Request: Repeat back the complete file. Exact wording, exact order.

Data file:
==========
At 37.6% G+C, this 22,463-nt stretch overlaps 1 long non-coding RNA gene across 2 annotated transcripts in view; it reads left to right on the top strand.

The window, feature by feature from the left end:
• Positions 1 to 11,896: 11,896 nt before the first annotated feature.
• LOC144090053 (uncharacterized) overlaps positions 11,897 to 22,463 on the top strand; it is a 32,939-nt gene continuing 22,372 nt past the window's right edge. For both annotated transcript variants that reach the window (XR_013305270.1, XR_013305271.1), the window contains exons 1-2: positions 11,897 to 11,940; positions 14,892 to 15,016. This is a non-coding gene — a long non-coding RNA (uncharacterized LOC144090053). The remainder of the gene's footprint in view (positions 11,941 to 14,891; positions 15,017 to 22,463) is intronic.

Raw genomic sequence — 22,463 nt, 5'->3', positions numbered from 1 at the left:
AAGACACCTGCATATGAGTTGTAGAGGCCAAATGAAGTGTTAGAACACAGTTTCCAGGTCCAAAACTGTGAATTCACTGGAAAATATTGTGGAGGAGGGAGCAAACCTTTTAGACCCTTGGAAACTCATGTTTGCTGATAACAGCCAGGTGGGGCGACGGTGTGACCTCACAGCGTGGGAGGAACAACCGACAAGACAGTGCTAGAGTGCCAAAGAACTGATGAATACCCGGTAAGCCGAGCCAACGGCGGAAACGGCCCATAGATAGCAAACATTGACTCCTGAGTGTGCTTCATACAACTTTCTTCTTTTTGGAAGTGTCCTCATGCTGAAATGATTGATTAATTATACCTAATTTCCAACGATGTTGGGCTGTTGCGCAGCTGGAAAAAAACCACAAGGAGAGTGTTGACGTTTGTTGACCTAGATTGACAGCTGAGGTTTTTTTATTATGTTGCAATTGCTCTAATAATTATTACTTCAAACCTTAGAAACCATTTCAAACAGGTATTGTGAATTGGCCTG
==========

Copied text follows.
At 37.6% G+C, this 22,463-nt stretch overlaps 1 long non-coding RNA gene across 2 annotated transcripts in view; it reads left to right on the top strand.

The window, feature by feature from the left end:
• Positions 1 to 11,896: 11,896 nt before the first annotated feature.
• LOC144090053 (uncharacterized) overlaps positions 11,897 to 22,463 on the top strand; it is a 32,939-nt gene continuing 22,372 nt past the window's right edge. For both annotated transcript variants that reach the window (XR_013305270.1, XR_013305271.1), the window contains exons 1-2: positions 11,897 to 11,940; positions 14,892 to 15,016. This is a non-coding gene — a long non-coding RNA (uncharacterized LOC144090053). The remainder of the gene's footprint in view (positions 11,941 to 14,891; positions 15,017 to 22,463) is intronic.

Raw genomic sequence — 22,463 nt, 5'->3', positions numbered from 1 at the left:
AAGACACCTGCATATGAGTTGTAGAGGCCAAATGAAGTGTTAGAACACAGTTTCCAGGTCCAAAACTGTGAATTCACTGGAAAATATTGTGGAGGAGGGAGCAAACCTTTTAGACCCTTGGAAACTCATGTTTGCTGATAACAGCCAGGTGGGGCGACGGTGTGACCTCACAGCGTGGGAGGAACAACCGACAAGACAGTGCTAGAGTGCCAAAGAACTGATGAATACCCGGTAAGCCGAGCCAACGGCGGAAACGGCCCATAGATAGCAAACATTGACTCCTGAGTGTGCTTCATACAACTTTCTTCTTTTTGGAAGTGTCCTCATGCTGAAATGATTGATTAATTATACCTAATTTCCAACGATGTTGGGCTGTTGCGCAGCTGGAAAAAAACCACAAGGAGAGTGTTGACGTTTGTTGACCTAGATTGACAGCTGAGGTTTTTTTATTATGTTGCAATTGCTCTAATAATTATTACTTCAAACCTTAGAAACCATTTCAAACAGGTATTGTGAATTGGCCTG